Map of Statewide Concern: Oil Check Northwest has compiled the official statements of concern and opposition to Crude by Rail from cities, governments and major organizations in Washington State and put them together in an interactive map.
There are a total of 2 counties, 9 major organizations and 25 cities that have officially voiced concern or outright opposition to oil trains in their communities. With groups from the Washington State Council of Firefighters to the Columbia River Inter-Tribal Fish Commission and cities from Spokane to Aberdeen to Bellingham its clear how diverse and widespread opposition is in the Evergreen State.
You can check out the full map here. As new cities and groups consider the risks and come out in opposition let us know and we’ll be sure to add them to the list.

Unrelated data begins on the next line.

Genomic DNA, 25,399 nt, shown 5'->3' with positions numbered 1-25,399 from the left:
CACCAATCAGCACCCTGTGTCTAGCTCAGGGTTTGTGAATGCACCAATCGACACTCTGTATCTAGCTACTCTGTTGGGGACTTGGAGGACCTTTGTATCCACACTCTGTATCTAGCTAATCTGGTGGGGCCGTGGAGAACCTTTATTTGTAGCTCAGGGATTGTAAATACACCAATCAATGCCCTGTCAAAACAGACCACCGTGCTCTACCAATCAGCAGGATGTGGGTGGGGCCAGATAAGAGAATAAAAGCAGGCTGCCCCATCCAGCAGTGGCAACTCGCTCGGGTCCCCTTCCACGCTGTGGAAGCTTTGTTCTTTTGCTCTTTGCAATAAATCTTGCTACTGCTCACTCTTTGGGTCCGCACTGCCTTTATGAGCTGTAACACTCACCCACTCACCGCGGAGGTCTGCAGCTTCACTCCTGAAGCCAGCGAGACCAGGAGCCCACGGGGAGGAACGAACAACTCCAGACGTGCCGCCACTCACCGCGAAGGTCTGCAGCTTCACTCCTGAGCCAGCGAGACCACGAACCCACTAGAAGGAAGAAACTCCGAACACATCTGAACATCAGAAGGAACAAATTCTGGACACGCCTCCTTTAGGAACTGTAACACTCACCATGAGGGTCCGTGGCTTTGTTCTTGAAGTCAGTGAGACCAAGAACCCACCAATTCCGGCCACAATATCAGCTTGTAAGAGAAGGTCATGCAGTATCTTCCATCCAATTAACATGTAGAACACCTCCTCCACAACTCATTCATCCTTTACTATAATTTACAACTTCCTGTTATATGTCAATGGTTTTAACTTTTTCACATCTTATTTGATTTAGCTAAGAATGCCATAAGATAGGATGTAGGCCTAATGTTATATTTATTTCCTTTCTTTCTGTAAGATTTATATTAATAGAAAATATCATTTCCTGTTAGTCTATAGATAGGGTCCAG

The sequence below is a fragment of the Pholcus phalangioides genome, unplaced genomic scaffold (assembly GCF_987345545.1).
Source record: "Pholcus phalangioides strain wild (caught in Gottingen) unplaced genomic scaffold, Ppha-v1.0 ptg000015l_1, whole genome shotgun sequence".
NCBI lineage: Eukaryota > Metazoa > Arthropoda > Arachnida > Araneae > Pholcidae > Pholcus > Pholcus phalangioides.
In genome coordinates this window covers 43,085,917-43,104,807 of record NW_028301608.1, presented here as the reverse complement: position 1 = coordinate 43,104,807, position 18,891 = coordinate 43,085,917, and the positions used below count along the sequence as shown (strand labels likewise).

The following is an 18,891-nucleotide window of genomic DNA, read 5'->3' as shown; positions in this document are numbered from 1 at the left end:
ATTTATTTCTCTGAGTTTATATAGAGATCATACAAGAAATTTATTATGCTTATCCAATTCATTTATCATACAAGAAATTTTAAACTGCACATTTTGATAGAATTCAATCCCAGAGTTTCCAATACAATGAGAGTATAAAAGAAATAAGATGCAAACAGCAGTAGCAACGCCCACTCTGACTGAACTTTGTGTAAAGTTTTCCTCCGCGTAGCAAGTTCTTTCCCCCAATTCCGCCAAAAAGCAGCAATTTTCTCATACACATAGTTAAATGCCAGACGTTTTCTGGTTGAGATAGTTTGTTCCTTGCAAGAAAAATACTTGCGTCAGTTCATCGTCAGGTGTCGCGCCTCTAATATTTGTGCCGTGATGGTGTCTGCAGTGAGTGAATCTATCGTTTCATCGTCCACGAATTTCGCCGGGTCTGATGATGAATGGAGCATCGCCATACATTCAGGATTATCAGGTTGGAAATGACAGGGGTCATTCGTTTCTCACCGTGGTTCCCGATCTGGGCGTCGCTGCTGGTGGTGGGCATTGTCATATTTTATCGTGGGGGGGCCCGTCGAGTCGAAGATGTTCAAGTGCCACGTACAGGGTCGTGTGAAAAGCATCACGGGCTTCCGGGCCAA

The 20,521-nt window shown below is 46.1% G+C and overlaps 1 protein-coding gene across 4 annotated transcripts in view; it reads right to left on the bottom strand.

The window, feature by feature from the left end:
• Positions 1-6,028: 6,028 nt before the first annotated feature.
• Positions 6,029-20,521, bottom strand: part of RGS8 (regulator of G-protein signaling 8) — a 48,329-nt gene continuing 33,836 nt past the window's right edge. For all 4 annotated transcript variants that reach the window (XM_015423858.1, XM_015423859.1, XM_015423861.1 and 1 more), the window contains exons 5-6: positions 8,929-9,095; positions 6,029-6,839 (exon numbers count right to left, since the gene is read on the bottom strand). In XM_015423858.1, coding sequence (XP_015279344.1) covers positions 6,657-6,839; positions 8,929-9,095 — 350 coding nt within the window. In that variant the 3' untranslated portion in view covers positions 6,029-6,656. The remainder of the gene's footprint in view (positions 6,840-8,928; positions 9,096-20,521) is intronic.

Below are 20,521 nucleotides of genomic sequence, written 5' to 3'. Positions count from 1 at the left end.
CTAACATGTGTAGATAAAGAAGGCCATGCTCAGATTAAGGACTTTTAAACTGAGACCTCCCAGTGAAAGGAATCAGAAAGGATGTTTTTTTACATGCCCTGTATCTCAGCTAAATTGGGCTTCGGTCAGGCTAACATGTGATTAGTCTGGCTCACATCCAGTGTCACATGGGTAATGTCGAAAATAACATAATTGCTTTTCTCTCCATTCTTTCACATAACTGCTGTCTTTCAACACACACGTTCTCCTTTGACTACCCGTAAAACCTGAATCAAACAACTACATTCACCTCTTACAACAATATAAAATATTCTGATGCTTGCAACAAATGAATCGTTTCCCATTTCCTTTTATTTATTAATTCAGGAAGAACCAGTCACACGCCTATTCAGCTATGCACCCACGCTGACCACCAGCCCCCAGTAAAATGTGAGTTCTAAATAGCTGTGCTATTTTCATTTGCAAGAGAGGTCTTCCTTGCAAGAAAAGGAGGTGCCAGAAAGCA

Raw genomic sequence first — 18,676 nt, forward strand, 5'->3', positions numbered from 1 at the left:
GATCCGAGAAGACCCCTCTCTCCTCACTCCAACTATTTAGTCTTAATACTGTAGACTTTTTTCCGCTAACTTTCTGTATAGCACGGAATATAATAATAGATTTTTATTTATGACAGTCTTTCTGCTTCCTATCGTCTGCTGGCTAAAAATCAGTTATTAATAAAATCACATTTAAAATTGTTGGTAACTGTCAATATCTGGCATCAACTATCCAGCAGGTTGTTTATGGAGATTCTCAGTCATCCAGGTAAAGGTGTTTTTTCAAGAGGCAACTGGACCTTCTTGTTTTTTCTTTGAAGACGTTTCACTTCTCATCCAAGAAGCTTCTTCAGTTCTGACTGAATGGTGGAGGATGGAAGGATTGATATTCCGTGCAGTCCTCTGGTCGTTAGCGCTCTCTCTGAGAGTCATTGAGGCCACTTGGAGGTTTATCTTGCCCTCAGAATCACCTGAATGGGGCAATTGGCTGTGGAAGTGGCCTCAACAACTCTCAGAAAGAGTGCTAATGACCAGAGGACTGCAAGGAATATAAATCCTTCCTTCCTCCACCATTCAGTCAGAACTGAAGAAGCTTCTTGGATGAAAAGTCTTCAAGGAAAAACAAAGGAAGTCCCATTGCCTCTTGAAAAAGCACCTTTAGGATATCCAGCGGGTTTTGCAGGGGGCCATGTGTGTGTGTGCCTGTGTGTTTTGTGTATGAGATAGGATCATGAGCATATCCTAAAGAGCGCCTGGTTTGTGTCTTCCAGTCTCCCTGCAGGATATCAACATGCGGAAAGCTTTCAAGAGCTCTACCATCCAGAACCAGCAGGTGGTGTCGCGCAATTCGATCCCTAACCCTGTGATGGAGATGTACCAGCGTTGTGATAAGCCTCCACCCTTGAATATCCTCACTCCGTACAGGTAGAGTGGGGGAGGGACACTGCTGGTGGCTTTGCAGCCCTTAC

Nick Abraham – Editor Oil Check Northwest
Let’s Participate in EFSEC Tesoro DEIS Hearings in Vancouver! On Tuesday, Jan 5th, your voice is needed.
During our recent DEIS Hearings, 100 Vancouver residents came to Aberdeen, to give comments for us. Let’s go show our solidarity in the fights against Crude Oil Terminals.
It’s time for a Field Trip!
We will have a Van (or Bus), but we need to know if you can come along. Please reply to this email. This will help us make plans, which need to get started before the holidays.
Our tentative schedule is to depart the (old) TOP Foods parking lot at 12 noon, Tuesday Jan 5th, which puts us in Vancouver about 3pm. We can comment and stay for the 5pm Rally. Please wear red!
More info here: Participate in EFSEC Tesoro DEIS Hearings in Vancouver
See our other pages here for more commenting information too!
Per the Department of Ecology:
The draft Environmental Impact Statements (EISs) for the Westway Expansion Project and the Imperium Terminal Services Expansion Project [crude oil terminals] in Grays Harbor, were published Aug 31, 2015, starting the 60-day public comment period. The comment period starts August 31, 2015 and ends….. Update: extended end date now November 30, 2015.